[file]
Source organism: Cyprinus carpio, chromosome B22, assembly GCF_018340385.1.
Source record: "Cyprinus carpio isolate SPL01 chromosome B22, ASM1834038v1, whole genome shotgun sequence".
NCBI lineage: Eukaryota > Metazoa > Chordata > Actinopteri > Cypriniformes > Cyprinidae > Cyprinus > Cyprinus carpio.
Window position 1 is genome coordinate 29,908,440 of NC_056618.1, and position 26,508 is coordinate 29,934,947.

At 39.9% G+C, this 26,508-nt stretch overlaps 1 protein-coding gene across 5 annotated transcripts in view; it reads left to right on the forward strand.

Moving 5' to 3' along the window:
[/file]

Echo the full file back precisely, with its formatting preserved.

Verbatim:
Source organism: Cyprinus carpio, chromosome B22, assembly GCF_018340385.1.
Source record: "Cyprinus carpio isolate SPL01 chromosome B22, ASM1834038v1, whole genome shotgun sequence".
NCBI lineage: Eukaryota > Metazoa > Chordata > Actinopteri > Cypriniformes > Cyprinidae > Cyprinus > Cyprinus carpio.
Window position 1 is genome coordinate 29,908,440 of NC_056618.1, and position 26,508 is coordinate 29,934,947.

At 39.9% G+C, this 26,508-nt stretch overlaps 1 protein-coding gene across 5 annotated transcripts in view; it reads left to right on the forward strand.

Moving 5' to 3' along the window: